Regular price: $27.29
Buy Now with 1 Credit
Buy Now for $27.29
I looked forward to listening to David Colacci's performance (always very well done) of John Lescoart's latest work The Ophelia Cut, and revisiting the many characters he has established so very well.
This book is not a stand alone work -- it is number 14 in the Dismas Hardy series (all books are available in Audible, thanks!) and the plot is linked to number 9, The First Law (which is difficult to listen to due to the reader and it would be good if it was re-recorded by Colacci).
I felt that The Ophelia Cut lacked some of the discipline and care of his previous books. So, what was happening to the author?
Tired? (I hope not -- I'm looking forward to his next novel!) My feeling is that he opted for easy answers to the plot lines that he initially established in his usual intriguing way, and as a result the resolution to the problems were not satisfying. Or was he being overly ambitious? Anyway, disappointly, the overlay of credibility was missing. And, apart from Hardy himself, he did not manage to create that deeply personal involvement with the protagonists that Lescroart normally develops so skilfully.
But this is, none the less, an entertaining listen.
10 of 10 people found this review helpful
This is a full-on "mature" Dismas Hardy story. You get what you pay for and the value is good. This is a bit of a clean up story for Hardy fans who read and remember the over-the-top 'on the pier' shoot out where Abe, Dismas and Moses kill a lot of bad guys (six?) and SPLIT. (Only in SF.) Well, this story starts off with everyone worried that Moses is going to start talking six years after the fact and it goes on from there.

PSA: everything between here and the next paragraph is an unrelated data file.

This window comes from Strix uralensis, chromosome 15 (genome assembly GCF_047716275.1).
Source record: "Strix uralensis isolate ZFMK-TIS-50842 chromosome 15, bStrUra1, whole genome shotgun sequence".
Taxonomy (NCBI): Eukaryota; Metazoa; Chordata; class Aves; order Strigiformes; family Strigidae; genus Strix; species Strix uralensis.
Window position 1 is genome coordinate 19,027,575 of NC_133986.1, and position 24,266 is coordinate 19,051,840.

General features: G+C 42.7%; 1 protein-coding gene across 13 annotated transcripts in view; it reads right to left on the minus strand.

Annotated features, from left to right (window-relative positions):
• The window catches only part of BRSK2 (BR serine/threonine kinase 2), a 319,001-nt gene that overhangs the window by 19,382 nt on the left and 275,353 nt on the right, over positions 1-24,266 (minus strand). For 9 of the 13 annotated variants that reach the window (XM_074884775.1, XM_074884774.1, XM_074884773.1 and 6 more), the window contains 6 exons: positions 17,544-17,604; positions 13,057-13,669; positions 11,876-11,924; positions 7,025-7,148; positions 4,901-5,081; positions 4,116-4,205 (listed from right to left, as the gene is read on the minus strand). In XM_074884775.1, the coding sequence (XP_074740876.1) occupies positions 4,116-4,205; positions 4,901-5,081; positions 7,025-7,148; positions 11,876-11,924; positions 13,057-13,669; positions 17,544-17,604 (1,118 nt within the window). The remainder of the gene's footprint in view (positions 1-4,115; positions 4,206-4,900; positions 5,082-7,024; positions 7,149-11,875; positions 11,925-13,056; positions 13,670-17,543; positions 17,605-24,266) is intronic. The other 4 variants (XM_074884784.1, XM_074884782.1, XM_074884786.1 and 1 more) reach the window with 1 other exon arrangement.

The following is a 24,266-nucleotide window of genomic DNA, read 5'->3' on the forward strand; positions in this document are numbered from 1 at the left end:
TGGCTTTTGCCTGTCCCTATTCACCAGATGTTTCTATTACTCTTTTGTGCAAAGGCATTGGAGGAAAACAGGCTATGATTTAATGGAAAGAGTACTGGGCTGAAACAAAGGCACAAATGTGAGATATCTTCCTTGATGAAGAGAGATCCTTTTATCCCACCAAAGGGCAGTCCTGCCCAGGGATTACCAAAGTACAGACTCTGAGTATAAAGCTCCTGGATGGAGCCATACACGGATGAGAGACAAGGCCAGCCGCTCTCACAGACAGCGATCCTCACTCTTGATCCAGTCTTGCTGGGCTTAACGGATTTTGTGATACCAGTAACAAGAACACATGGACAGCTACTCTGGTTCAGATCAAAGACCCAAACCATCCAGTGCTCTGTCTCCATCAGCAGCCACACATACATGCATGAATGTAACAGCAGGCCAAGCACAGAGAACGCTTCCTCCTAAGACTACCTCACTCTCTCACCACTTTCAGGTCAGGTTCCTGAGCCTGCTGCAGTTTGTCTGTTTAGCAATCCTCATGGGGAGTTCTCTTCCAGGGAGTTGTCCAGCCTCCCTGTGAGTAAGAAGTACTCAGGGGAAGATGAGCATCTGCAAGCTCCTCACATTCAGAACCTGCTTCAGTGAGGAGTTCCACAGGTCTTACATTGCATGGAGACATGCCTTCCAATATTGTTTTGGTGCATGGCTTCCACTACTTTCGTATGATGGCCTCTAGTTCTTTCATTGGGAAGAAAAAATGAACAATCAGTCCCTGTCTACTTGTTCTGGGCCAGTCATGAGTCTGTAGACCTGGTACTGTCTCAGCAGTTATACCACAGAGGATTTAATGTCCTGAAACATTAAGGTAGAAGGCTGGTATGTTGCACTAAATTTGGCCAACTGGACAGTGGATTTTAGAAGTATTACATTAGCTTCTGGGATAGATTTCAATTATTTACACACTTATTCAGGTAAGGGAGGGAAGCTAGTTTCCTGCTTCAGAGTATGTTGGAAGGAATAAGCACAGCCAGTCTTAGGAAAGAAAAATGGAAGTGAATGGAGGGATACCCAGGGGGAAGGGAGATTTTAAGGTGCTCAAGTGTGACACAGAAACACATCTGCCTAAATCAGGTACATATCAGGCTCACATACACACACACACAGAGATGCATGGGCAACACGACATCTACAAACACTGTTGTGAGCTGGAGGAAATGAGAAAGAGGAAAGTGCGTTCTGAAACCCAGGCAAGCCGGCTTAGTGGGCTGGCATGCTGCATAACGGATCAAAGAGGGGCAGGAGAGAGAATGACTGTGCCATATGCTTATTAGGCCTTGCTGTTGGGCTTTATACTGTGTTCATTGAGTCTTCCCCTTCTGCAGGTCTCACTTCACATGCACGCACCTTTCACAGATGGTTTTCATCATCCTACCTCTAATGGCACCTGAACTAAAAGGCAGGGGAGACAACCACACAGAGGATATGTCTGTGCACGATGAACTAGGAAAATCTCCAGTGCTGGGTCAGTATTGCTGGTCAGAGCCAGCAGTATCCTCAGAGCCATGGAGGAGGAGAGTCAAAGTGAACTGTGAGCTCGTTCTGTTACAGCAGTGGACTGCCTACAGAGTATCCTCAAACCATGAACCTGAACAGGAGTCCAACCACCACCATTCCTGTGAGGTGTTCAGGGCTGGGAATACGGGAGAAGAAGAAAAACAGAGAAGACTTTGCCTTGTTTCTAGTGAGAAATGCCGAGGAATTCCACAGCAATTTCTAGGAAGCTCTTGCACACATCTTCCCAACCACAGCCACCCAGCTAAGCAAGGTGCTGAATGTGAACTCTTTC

The Incident at the Pier is more or less central but so is the date rape of Franny's niece, who happens to be Moses's daughter who may or may not have murdered the man responsible. There seems to be an underlying premise that most fathers would want to murder a man responsible for the date rape of his beautiful and very sexually active twenty-something daughter. I doubt it's the attitude of most of those men or very many of those daughters.
Then, there's a muddled conclusion with muddled implications that should haunt Dismas for the rest of his life even though it was none of his doing. As I recall, Moses was kind of interesting as a philosopher bartender, but he doesn't wear well during his trial with either the other characters or with the reader.
5 of 5 people found this review helpful
As with all his other work this author does not disappoint. By bringing the story closer to home the depth of the characters we have come to know so well is explored quite deeply.
1 of 1 people found this review helpful